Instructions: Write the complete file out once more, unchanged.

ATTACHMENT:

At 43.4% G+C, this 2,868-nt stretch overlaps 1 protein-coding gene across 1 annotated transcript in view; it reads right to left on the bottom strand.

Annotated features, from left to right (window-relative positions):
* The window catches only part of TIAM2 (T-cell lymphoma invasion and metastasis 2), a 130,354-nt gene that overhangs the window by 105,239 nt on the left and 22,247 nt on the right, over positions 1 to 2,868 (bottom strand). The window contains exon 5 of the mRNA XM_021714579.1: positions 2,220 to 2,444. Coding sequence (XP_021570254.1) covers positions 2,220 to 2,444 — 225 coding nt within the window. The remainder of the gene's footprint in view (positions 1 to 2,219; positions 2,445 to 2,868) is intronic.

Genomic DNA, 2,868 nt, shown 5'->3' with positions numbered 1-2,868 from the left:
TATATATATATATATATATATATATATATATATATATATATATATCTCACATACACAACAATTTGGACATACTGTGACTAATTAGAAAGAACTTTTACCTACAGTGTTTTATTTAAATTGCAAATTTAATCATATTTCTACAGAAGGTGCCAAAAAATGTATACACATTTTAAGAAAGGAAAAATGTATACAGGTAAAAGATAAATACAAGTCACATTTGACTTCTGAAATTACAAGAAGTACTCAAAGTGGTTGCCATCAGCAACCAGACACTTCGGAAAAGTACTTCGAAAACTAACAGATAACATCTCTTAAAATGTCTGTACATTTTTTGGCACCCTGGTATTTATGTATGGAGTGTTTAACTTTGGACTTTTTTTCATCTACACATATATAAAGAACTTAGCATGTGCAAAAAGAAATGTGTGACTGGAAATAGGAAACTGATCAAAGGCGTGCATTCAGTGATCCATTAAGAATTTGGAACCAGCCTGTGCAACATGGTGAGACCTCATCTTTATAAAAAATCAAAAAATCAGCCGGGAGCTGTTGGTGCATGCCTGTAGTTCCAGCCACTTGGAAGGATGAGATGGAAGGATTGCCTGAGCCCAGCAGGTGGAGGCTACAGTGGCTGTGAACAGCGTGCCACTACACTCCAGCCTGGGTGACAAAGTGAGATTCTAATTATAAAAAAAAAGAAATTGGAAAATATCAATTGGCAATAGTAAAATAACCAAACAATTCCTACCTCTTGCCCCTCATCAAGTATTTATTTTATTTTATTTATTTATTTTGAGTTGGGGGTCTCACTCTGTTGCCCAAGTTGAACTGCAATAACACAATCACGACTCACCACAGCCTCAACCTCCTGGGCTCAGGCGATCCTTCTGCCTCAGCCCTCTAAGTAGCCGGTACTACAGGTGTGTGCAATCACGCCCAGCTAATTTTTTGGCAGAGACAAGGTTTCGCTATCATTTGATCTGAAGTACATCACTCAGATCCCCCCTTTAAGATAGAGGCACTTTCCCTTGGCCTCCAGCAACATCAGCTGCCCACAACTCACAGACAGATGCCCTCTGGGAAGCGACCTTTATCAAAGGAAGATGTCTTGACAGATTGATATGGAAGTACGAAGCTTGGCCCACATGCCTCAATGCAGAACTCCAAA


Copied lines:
At 43.4% G+C, this 2,868-nt stretch overlaps 1 protein-coding gene across 1 annotated transcript in view; it reads right to left on the bottom strand.

Annotated features, from left to right (window-relative positions):
* The window catches only part of TIAM2 (T-cell lymphoma invasion and metastasis 2), a 130,354-nt gene that overhangs the window by 105,239 nt on the left and 22,247 nt on the right, over positions 1 to 2,868 (bottom strand). The window contains exon 5 of the mRNA XM_021714579.1: positions 2,220 to 2,444. Coding sequence (XP_021570254.1) covers positions 2,220 to 2,444 — 225 coding nt within the window. The remainder of the gene's footprint in view (positions 1 to 2,219; positions 2,445 to 2,868) is intronic.

Genomic DNA, 2,868 nt, shown 5'->3' with positions numbered 1-2,868 from the left:
TATATATATATATATATATATATATATATATATATATATATATATCTCACATACACAACAATTTGGACATACTGTGACTAATTAGAAAGAACTTTTACCTACAGTGTTTTATTTAAATTGCAAATTTAATCATATTTCTACAGAAGGTGCCAAAAAATGTATACACATTTTAAGAAAGGAAAAATGTATACAGGTAAAAGATAAATACAAGTCACATTTGACTTCTGAAATTACAAGAAGTACTCAAAGTGGTTGCCATCAGCAACCAGACACTTCGGAAAAGTACTTCGAAAACTAACAGATAACATCTCTTAAAATGTCTGTACATTTTTTGGCACCCTGGTATTTATGTATGGAGTGTTTAACTTTGGACTTTTTTTCATCTACACATATATAAAGAACTTAGCATGTGCAAAAAGAAATGTGTGACTGGAAATAGGAAACTGATCAAAGGCGTGCATTCAGTGATCCATTAAGAATTTGGAACCAGCCTGTGCAACATGGTGAGACCTCATCTTTATAAAAAATCAAAAAATCAGCCGGGAGCTGTTGGTGCATGCCTGTAGTTCCAGCCACTTGGAAGGATGAGATGGAAGGATTGCCTGAGCCCAGCAGGTGGAGGCTACAGTGGCTGTGAACAGCGTGCCACTACACTCCAGCCTGGGTGACAAAGTGAGATTCTAATTATAAAAAAAAAGAAATTGGAAAATATCAATTGGCAATAGTAAAATAACCAAACAATTCCTACCTCTTGCCCCTCATCAAGTATTTATTTTATTTTATTTATTTATTTTGAGTTGGGGGTCTCACTCTGTTGCCCAAGTTGAACTGCAATAACACAATCACGACTCACCACAGCCTCAACCTCCTGGGCTCAGGCGATCCTTCTGCCTCAGCCCTCTAAGTAGCCGGTACTACAGGTGTGTGCAATCACGCCCAGCTAATTTTTTGGCAGAGACAAGGTTTCGCTATCATTTGATCTGAAGTACATCACTCAGATCCCCCCTTTAAGATAGAGGCACTTTCCCTTGGCCTCCAGCAACATCAGCTGCCCACAACTCACAGACAGATGCCCTCTGGGAAGCGACCTTTATCAAAGGAAGATGTCTTGACAGATTGATATGGAAGTACGAAGCTTGGCCCACATGCCTCAATGCAGAACTCCAAA